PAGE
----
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Officials Warn That U.S. Losing Ground Africa

March 24, 1988

WASHINGTON (AP) _ The United States is losing influence in Africa by letting its military aid to the continent drop to an unprecedented low while the Soviets provide 17 times as much assistance, administration officials say.

Sudan has asked the United States to remove its emergency military stockpiles and facilities, and Somalia has rejected the visit of a top-level military delegation, the officials say.

U.S. military aid levels to Africa this year have dropped to an unprecedented low of $25.2 million, said Deputy Assistant Secretary of Defense James L. Woods.

″We have since last year lost our prepositioning rights in one important African country, and have had important military″ negotiations canceled in another, Woods told the House subcommittee on foreign operations Wednesday.

Although he declined to name either country, another official who spoke only on condition he not be named identified the first country as Sudan. He said the non-aligned government of Sadiq Mahdi was unwilling to honor political arrangements made by his predecessor Gaafar Nimeiri, who was deposed in April 1985.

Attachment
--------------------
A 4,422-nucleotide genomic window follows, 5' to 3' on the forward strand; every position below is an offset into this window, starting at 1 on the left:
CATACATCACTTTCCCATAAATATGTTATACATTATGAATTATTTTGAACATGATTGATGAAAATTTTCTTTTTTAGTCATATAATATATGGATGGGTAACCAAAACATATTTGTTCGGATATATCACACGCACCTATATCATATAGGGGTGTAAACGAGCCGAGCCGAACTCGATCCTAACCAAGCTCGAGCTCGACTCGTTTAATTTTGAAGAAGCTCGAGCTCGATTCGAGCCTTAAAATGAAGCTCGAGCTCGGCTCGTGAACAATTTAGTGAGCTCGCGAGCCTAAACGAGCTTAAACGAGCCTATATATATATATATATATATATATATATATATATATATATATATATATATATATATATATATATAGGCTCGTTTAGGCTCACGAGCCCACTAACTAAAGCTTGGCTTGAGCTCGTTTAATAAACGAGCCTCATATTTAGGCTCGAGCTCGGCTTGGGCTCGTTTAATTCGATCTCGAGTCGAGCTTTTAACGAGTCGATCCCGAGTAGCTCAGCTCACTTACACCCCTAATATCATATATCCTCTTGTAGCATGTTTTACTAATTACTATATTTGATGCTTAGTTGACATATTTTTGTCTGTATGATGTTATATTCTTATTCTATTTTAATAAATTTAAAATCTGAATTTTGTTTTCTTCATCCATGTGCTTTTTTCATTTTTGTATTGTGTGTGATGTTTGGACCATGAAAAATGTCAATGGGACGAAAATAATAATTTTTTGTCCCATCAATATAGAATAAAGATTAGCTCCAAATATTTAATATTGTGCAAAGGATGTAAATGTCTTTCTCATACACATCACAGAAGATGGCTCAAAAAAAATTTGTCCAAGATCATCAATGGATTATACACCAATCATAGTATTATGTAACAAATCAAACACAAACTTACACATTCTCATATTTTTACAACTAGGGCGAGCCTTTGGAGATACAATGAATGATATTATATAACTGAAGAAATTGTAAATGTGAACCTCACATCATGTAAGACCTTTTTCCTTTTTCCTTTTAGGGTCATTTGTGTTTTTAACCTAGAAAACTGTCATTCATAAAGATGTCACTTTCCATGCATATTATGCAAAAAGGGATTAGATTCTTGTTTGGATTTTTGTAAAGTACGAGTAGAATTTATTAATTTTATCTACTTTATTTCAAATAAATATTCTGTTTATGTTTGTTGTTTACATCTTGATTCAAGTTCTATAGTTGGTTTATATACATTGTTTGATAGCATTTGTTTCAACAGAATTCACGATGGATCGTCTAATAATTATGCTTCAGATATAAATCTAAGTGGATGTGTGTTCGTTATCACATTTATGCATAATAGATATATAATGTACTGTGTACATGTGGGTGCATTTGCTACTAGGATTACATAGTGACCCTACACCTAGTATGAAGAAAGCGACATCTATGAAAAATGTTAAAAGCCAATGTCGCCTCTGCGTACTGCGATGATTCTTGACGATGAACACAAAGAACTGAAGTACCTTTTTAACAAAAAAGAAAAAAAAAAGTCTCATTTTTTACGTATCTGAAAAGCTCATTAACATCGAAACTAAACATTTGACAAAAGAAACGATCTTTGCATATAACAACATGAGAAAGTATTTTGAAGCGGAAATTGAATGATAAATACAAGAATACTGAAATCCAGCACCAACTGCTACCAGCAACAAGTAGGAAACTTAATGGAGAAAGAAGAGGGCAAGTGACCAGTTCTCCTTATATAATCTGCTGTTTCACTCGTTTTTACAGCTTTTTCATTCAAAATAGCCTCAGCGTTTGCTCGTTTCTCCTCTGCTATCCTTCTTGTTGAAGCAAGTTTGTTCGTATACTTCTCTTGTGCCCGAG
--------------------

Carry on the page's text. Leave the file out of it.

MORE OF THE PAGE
U.S. relations with Sudan, strategically placed in eastern Africa on the Red Sea coast, have been strained by Sudan’s warming ties with Libya.

As a result of congressional budget cuts, as well as the less cordial ties with the Khartoum government, U.S. military aid to Sudan was canceled in fiscal 1988, along with six other African countries. The administration will seek a renewal of the aid for fiscal 1989, said the official.

Somalia, upset with a drop of its military aid to $5 million from some $20 million in 1986, rejected a visit by a high-level U.S. military delegation, the official said. But the visit will probably be rescheduled, he added.

Woods warned that if the military aid for Africa remains at the current level, ″we can no longer operate a meaningful aid program to Africa.″

The administration has asked for $740 million in economic and development aid for Africa next year and $83.7 million in military assistance.

Assistant Secretary of State Chester Crocker told the panel that ″the perception in Africa is that we’re opting out. And that creates strains.″ U.S. military aid to Africa accounts for only 3 percent of the total military assistance to the continent, Crocker said.

In contrast, the Soviet Union has poured $15 billion into African states since 1980, more than 17 times the U.S. input, he said.

In addition, the Soviets maintain 6,500 military advisers in Africa, and Cuba has some 45,000 troops there, most of them in Angola.

″Properly funded, the (U.S. military aid) program reduces reliance on Soviet bloc hardware and advisers,″ Woods said.

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